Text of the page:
Also in the cast is 23-year-old Damon J. Gillespie, who starred as quarterback-turned-thespian Robbie Thorne in NBC’s musical drama Rise last year, and who has graced the Broadway stage in both Newsies and Aladdin. The young, rising star, who plays Tommy Djilas in the production, has learned a lot from just being around the veteran Lewis.

RISE_TV_Show_NBC_Production_Photo_2018_15_HR.jpg
Damon J. Gillespie Eric Liebowitz/NBC

“I’ve obviously been a fan of Norm for a while, and I am watching him in action and just soaking in so much by what he does,” Gillespie says. “We were doing a scene yesterday, and there was something so small: He had me move downstage, so I wouldn’t be turning my back to the audience. He just has this sense. I don’t even need to ask him anything, I can just watch.”

Lewis has been impressed with Gillespie and many of the younger cast members and feels encouraged to know the landscape of Broadway is in good hands for the future.

Once Lewis takes his final bows in the show, he heads back to New York for Manhattan Concert Productions’ one-night special engagement of The Scarlet Pimpernel in concert. Then, he’ll head to Japan for a series of concerts in May with Mueller, Tony winner Gavin Creel, and Alex Newell.

With Harold Hill now scratched off his bucket list, Lewis would love to tackle Henry Higgins in My Fair Lady or Daddy Warbucks in Annie in the years ahead. But he’s open to almost anything that will take him back to Broadway.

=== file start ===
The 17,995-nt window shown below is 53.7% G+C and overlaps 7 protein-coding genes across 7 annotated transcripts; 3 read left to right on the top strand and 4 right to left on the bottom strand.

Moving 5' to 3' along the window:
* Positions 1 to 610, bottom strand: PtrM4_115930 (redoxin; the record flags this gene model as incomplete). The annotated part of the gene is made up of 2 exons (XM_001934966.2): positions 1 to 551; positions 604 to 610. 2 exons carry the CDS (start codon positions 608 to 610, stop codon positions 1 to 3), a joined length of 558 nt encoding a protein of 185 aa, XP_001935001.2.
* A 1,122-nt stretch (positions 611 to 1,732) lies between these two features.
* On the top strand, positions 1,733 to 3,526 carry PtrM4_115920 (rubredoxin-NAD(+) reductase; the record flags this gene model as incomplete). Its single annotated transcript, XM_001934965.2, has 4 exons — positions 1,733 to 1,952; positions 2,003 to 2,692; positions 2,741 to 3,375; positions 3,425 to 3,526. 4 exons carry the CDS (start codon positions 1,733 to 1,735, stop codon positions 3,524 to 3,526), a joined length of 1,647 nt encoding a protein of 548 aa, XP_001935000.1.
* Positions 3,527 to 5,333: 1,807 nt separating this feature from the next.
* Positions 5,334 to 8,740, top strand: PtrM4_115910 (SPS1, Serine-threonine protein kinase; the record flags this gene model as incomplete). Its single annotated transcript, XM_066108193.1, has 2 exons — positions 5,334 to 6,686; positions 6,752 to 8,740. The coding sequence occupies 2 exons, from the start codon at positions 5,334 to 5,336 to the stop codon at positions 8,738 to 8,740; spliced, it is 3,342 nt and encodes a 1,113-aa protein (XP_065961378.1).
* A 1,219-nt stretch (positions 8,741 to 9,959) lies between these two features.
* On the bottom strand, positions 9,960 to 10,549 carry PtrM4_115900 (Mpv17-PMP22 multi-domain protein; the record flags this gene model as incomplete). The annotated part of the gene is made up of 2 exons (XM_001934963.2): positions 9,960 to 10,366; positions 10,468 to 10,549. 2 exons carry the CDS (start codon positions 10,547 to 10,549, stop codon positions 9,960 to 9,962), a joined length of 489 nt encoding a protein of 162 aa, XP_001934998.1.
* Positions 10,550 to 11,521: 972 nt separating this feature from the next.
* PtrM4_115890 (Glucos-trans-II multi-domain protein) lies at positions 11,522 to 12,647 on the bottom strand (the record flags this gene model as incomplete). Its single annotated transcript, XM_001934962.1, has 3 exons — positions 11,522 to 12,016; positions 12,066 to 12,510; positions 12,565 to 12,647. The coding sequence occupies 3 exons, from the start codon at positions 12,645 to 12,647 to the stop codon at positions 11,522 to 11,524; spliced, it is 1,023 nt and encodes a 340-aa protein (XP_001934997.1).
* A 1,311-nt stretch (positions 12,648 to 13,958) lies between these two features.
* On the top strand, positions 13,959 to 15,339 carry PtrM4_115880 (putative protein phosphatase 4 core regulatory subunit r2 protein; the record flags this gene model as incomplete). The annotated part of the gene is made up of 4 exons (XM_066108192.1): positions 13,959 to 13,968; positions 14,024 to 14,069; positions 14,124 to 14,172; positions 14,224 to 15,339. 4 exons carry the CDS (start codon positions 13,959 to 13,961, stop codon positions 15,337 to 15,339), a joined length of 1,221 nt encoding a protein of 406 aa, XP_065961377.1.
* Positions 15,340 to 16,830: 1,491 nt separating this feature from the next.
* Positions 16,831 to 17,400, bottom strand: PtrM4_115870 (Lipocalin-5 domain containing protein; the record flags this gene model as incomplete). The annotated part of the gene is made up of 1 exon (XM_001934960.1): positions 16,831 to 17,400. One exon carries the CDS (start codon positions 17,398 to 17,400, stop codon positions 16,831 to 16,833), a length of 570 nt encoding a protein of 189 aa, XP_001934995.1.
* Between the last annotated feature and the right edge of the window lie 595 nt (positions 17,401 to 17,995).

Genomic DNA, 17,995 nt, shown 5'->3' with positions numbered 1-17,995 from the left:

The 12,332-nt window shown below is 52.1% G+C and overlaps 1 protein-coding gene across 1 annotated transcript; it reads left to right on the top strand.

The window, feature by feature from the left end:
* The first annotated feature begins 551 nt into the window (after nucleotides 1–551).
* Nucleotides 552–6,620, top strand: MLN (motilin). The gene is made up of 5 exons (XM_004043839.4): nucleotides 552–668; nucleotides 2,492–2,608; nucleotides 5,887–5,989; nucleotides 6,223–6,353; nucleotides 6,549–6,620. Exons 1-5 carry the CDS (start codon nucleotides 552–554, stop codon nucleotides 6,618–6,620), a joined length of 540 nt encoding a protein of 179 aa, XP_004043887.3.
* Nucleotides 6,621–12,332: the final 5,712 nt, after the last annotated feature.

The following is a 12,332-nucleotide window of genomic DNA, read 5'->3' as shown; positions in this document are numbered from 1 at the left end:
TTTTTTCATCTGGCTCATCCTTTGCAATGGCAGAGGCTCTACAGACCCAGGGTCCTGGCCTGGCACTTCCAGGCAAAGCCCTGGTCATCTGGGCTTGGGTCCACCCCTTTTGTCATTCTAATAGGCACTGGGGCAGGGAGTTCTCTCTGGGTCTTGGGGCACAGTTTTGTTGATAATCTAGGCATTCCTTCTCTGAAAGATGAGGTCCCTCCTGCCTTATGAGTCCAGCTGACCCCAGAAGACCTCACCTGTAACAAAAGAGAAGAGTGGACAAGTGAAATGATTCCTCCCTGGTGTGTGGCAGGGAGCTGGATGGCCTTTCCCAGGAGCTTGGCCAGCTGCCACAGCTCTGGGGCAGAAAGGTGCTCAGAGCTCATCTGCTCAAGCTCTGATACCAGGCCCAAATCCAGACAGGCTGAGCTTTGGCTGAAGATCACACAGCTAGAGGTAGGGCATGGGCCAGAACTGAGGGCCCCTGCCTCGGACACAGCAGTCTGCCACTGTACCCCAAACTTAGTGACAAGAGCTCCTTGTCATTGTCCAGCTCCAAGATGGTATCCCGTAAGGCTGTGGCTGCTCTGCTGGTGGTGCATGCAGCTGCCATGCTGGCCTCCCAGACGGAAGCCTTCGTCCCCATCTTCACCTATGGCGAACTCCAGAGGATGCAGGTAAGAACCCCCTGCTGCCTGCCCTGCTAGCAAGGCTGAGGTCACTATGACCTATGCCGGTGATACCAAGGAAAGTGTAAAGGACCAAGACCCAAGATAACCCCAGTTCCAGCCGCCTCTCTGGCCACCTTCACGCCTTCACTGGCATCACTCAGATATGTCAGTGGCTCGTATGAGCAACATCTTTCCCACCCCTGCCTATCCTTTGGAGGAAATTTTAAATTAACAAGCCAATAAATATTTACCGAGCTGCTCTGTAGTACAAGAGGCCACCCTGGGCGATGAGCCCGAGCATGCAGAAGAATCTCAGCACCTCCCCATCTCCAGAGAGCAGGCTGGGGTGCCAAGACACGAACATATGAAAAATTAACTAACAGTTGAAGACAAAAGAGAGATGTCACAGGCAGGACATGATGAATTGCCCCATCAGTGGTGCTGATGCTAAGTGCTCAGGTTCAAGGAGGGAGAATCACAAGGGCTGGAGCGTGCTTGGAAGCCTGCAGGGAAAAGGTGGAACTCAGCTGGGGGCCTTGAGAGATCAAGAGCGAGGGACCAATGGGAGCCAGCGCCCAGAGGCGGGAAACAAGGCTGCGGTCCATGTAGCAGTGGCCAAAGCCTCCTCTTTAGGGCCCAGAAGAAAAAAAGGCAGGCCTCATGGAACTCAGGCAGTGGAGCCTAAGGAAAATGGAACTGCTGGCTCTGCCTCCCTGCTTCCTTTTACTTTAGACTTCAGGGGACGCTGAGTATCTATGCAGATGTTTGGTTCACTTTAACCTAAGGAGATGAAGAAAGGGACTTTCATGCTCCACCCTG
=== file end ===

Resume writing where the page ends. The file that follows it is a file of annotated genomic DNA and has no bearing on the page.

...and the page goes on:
“I would love to do another Broadway show, and maybe this will influence some producers to bring The Music Man back to Broadway—that would be really cool,” he says. “There are a lot of new things coming down the pipe, and I would love to explore some of these new characters people are writing about as well.”

Lewis knows some younger theatregoers will probably check out the show because of actors like Gillespie and feels even though The Music Man was written back in 1950, its message rings apropos for today.

“In the Bible in King Solomon, there’s a passage that keeps getting repeated: ‘Nothing is new under the sun’ and this is so true. Listening to some of these words and understanding where this character is coming from and seeing how he manipulates this city in this community is very similar to what is happening in today’s world,” Lewis says. “I’m using the influence of what I’m seeing around me politically as reference for this character. It’s serendipitous truly.”